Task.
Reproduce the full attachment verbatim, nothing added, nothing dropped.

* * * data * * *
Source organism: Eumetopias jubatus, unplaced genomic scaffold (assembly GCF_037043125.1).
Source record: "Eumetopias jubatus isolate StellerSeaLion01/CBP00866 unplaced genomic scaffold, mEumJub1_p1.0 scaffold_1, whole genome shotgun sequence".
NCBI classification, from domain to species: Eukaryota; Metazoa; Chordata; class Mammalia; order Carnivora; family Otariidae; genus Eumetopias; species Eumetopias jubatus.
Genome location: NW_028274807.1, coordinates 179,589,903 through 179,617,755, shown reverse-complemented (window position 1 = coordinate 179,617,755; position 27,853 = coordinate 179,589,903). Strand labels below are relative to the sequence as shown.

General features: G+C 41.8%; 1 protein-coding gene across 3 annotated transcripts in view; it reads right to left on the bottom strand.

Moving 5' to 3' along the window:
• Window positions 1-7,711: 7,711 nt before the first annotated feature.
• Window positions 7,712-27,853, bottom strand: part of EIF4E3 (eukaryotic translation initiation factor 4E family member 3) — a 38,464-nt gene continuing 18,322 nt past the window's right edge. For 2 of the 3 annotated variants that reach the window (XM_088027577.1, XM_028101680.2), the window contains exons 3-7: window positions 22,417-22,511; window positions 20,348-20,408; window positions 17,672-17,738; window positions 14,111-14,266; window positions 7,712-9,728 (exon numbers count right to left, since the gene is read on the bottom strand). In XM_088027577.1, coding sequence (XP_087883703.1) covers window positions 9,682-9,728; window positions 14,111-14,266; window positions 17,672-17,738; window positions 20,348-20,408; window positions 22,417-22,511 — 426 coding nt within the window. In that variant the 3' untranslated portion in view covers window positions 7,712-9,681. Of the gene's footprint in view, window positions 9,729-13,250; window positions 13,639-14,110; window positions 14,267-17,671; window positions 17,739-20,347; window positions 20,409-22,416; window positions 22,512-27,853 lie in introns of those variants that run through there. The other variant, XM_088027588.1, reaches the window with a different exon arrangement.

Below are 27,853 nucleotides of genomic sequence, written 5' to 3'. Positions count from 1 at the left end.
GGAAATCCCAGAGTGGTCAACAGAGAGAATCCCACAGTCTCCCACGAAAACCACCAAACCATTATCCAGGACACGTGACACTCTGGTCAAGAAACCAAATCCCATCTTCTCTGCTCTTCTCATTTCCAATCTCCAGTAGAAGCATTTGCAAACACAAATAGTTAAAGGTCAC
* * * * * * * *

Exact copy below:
Source organism: Eumetopias jubatus, unplaced genomic scaffold (assembly GCF_037043125.1).
Source record: "Eumetopias jubatus isolate StellerSeaLion01/CBP00866 unplaced genomic scaffold, mEumJub1_p1.0 scaffold_1, whole genome shotgun sequence".
NCBI classification, from domain to species: Eukaryota; Metazoa; Chordata; class Mammalia; order Carnivora; family Otariidae; genus Eumetopias; species Eumetopias jubatus.
Genome location: NW_028274807.1, coordinates 179,589,903 through 179,617,755, shown reverse-complemented (window position 1 = coordinate 179,617,755; position 27,853 = coordinate 179,589,903). Strand labels below are relative to the sequence as shown.

General features: G+C 41.8%; 1 protein-coding gene across 3 annotated transcripts in view; it reads right to left on the bottom strand.

Moving 5' to 3' along the window:
• Window positions 1-7,711: 7,711 nt before the first annotated feature.
• Window positions 7,712-27,853, bottom strand: part of EIF4E3 (eukaryotic translation initiation factor 4E family member 3) — a 38,464-nt gene continuing 18,322 nt past the window's right edge. For 2 of the 3 annotated variants that reach the window (XM_088027577.1, XM_028101680.2), the window contains exons 3-7: window positions 22,417-22,511; window positions 20,348-20,408; window positions 17,672-17,738; window positions 14,111-14,266; window positions 7,712-9,728 (exon numbers count right to left, since the gene is read on the bottom strand). In XM_088027577.1, coding sequence (XP_087883703.1) covers window positions 9,682-9,728; window positions 14,111-14,266; window positions 17,672-17,738; window positions 20,348-20,408; window positions 22,417-22,511 — 426 coding nt within the window. In that variant the 3' untranslated portion in view covers window positions 7,712-9,681. Of the gene's footprint in view, window positions 9,729-13,250; window positions 13,639-14,110; window positions 14,267-17,671; window positions 17,739-20,347; window positions 20,409-22,416; window positions 22,512-27,853 lie in introns of those variants that run through there. The other variant, XM_088027588.1, reaches the window with a different exon arrangement.

Below are 27,853 nucleotides of genomic sequence, written 5' to 3'. Positions count from 1 at the left end.
GGAAATCCCAGAGTGGTCAACAGAGAGAATCCCACAGTCTCCCACGAAAACCACCAAACCATTATCCAGGACACGTGACACTCTGGTCAAGAAACCAAATCCCATCTTCTCTGCTCTTCTCATTTCCAATCTCCAGTAGAAGCATTTGCAAACACAAATAGTTAAAGGTCAC